rcp - remote file copy


     rcp [-p] filename1 filename2

     rcp [-pr] filename... directory


     The rcp command copies files between machines. Each filename
     or  directory  argument  is either a remote file name of the


     or a local file name (containing no ":" (colon)  characters,
     or "/" (backslash) before any ":" (colon) characters).

     The hostname can be an IPv4  or  IPv6  address  string.  See
     inet(7P) and inet6(7P). Since IPv6 addresses already contain
     colons, the hostname should be enclosed in a pair of  square
     brackets  when an IPv6 address is used. Otherwise, the first
     occurrence of a colon can be interpreted  as  the  separator
     between hostname and path. For example,


     If a filename is not a full path  name,  it  is  interpreted
     relative  to  your  home  directory on hostname. A path on a
     remote host may be quoted using \, ",  or  ',  so  that  the
     metacharacters are interpreted remotely.

     rcp does not prompt for passwords; your current  local  user
     name  must exist on hostname and allow remote command execu-
     tion by rsh(1).

     rcp handles third party copies,  where  neither  source  nor
     target  files are on the current machine. Hostnames may also
     take the form


     to use username rather than your current local user name  as
     the user name on the remote host. rcp also supports Internet
     domain addressing of the remote host, so that:


     specifies the username to be used,  the  hostname,  and  the
     domain  in  which that host resides. File names that are not
     full path names will be interpreted  relative  to  the  home
     directory of the user named username, on the remote host.


     The following options are supported:

     -p    Attempts to  give  each  copy  the  same  modification
           times,  access times, modes, and ACLs if applicable as
           the original file.

     -r    Copies each subtree rooted at filename; in  this  case
           the destination must be a directory.


     See largefile(5) for the description of the behavior of  rcp
     when encountering files greater than or equal to 2 Gbyte ( 2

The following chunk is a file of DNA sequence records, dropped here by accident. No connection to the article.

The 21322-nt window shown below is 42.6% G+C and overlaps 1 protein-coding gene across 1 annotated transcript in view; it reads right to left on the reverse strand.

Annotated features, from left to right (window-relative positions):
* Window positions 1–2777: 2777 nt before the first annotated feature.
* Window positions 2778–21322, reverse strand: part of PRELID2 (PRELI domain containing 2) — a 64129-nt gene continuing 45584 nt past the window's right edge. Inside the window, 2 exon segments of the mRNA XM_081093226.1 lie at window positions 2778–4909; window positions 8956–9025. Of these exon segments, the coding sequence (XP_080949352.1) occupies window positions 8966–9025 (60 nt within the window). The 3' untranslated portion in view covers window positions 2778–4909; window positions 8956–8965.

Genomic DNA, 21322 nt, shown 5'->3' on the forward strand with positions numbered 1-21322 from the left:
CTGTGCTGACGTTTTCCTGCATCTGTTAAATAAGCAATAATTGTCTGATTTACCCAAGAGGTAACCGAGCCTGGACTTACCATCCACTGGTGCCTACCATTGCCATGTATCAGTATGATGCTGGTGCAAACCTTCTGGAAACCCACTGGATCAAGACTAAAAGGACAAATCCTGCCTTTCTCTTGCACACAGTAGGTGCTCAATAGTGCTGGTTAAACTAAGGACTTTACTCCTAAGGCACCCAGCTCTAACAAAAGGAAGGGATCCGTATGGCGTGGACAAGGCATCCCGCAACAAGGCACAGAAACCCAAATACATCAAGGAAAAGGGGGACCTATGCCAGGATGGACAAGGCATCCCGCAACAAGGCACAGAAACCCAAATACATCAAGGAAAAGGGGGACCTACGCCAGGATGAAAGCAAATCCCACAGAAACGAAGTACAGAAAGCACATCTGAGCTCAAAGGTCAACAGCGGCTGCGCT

**31 bytes).

     The rcp command is IPv6-enabled. See ip6(7P).




     See attributes(5) for descriptions of the  following  attri-

    |       ATTRIBUTE TYPE        |       ATTRIBUTE VALUE       |
    | Availability                | SUNWrcmdc                   |
    | CSI                         | Enabled                     |


     cpio(1),  ftp(1),  rlogin(1),  rsh(1),  setfacl(1),  tar(1),
     hosts.equiv(4),   attributes(5),   largefile(5),   inet(7P),
     inet6(7P), ip6(7P)


     rcp is meant to copy between different hosts. Attempting  to
     rcp a file onto itself, as with:

     example% rcp tmp/file myhost:/tmp/file

     results in a severely corrupted file.

     rcp may not correctly fail when the target of a  copy  is  a
     file instead of a directory.

     rcp can become confused by output generated by commands in a
     $HOME/.profile on the remote host.

     rcp requires that the source host have permission to execute
     commands on the remote host when doing third-party copies.

     rcp does not properly handle symbolic links. Use tar or cpio
     piped to rsh to obtain remote copies of directories contain-
     ing symbolic links or named pipes. See tar(1) and cpio(1).

     If you forget  to  quote  metacharacters  intended  for  the
     remote host, you will get an incomprehensible error message.

     rcp will fail if you copy ACLs to a file  system  that  does
     not support ACLs.

     rcp is CSI-enabled except  for  the  handling  of  username,
     hostname, and domain.

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